Morning Game - Western Sector

Elsewhere on the front lines the British were having more success, particularly in the West where an outflanking manouevre had seen British and Australian troops penetrating the Italian trenches and driving the enemy back.

The Italian forces, heavily engaged by aggressive British commanders in the West and Central Sectors, could do little to prevent the British armoured thrust piercing the defensive line and driving hard against the Italian second line forces.

Lunchtime Game – “The Tobruk 2,000 Guineas”

Lunchtime saw a fun, quick game in which the British armoured column ran the gauntlet of a massed battery of Italian anti-tank guns.

In the end the British armoured forces managed to crunch the Italian guns...but at a cost. The results of the British cavalry charge were to have a significant impact on the afternoon’s games, as four Matildas were either destroyed or immobilised with a variety of mechanical problems.

It was fantastic to see our old chum Martin Kay skilfully managing the Italians in this game – a very welcome sight for all gamers after Martin’s bad car crash earlier this year. Continue getting back to full health, mate!

Afternoon Games – Around Tobruk

The afternoon games were a series of very hard fought engagements around Tobruk taken from Rob Avery’s top-notch “Operation Compass” supplement for IABSM. I umpired an engagement on 21 January 1941 in which the Australians were forced to defend against a well organised Italian counter-attack of nine medium tanks (M13/40s), backed up by a company sized force of hesitant Italian infantry. Egg and Joe joined me as the Italian players, with Gerard, Edward and Zippee returning as the British.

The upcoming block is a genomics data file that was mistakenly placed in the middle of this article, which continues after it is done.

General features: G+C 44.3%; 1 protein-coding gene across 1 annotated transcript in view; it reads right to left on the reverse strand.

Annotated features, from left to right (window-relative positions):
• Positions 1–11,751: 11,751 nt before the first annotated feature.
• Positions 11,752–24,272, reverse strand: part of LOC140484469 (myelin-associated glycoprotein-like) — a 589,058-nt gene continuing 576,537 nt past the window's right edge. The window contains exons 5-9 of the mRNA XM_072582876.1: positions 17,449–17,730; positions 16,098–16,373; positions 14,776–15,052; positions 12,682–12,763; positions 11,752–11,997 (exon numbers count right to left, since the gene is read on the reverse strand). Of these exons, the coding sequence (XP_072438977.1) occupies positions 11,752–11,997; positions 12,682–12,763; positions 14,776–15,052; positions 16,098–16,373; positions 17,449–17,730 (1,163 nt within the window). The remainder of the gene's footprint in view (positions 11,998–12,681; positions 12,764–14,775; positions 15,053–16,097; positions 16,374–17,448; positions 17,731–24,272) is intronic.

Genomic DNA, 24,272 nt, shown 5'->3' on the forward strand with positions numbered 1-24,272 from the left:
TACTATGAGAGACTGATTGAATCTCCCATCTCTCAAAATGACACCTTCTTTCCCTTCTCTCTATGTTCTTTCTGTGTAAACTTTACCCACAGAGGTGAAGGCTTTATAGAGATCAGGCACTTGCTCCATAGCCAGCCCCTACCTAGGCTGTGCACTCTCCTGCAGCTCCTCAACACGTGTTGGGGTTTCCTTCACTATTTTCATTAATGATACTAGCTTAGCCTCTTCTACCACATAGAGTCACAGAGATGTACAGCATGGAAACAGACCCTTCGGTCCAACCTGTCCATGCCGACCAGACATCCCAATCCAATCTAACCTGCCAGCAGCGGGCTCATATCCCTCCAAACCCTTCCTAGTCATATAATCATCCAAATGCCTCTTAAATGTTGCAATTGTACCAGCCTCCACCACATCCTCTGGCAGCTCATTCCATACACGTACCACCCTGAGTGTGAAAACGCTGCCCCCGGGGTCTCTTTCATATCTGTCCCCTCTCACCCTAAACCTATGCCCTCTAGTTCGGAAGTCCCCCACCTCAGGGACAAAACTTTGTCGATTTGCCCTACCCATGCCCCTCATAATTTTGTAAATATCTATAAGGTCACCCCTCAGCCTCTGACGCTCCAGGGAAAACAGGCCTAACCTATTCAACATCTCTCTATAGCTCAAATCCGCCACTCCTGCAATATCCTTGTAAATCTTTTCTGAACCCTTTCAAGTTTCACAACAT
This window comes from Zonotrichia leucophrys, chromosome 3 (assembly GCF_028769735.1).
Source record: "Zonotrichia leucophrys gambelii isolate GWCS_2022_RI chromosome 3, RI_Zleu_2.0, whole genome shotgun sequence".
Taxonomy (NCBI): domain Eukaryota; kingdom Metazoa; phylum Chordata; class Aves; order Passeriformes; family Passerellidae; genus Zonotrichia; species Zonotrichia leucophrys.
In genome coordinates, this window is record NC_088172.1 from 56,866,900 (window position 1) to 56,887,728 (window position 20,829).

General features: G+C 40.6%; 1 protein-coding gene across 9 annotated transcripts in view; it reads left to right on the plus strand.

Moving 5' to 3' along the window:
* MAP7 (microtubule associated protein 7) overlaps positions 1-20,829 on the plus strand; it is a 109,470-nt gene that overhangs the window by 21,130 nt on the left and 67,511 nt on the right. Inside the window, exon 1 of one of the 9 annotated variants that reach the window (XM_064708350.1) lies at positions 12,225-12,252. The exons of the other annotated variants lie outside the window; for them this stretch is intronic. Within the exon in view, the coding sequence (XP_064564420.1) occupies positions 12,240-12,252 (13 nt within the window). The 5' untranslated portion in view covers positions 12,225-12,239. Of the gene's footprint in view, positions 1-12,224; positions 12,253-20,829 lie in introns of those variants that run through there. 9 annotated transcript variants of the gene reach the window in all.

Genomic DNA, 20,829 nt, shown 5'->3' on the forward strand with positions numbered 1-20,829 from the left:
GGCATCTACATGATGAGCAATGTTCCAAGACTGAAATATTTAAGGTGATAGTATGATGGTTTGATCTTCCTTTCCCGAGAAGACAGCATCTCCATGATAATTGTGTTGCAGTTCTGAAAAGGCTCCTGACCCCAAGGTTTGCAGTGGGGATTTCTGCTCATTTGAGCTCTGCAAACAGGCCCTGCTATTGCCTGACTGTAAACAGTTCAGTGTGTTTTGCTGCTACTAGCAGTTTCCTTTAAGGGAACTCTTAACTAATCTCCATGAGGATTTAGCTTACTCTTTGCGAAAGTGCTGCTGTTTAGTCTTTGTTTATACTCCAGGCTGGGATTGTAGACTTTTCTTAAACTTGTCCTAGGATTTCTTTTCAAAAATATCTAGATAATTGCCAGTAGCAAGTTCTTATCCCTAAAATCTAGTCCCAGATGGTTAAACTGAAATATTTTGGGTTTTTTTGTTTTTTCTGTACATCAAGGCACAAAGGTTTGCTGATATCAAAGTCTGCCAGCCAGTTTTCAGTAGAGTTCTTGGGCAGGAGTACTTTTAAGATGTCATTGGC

In a swirling dust storm and with smoke wreathing the field, visibility was low, allowing the Italian armoured thrust to advance significantly on the Australian line before being spotted. Once identified, a variety of anti-tank weapons, including a captured Italian 47/32 ATG, took a toll on the advancing Italian armour, aided by a single Matilda which had been allocated after the lunchtime game.

The game swung either way before ending in a stalemate as the Italian troops found it hard to press forward as, one after another their tank support was knocked out, immobilised or otherwise badly damaged. However, the Italians were also unable to claim the field, their own ability to advance being constrained by their single Matilda bogging in soft sand. The loss of the British tanks in the lunchtime game against the Italian guns was keenly felt.


In all, a fantastic days gaming played in a wonderful spirit and with some great moments. My only disappointment was not being able to keep a better track of what was happening on other tables, owing to being pretty busy umpiring on my own. There certainly seemed to be some hard fighting taking place, with Australians ripping into Italian L3 tankettes as if they were sardine cans....

My thanks to everyone taking part, old and new, and a very warm welcome to Joe Legan of Platoon Forward fame, playing his first game in England after being posted with the USAF for three years.

First of many, we hope, Joe!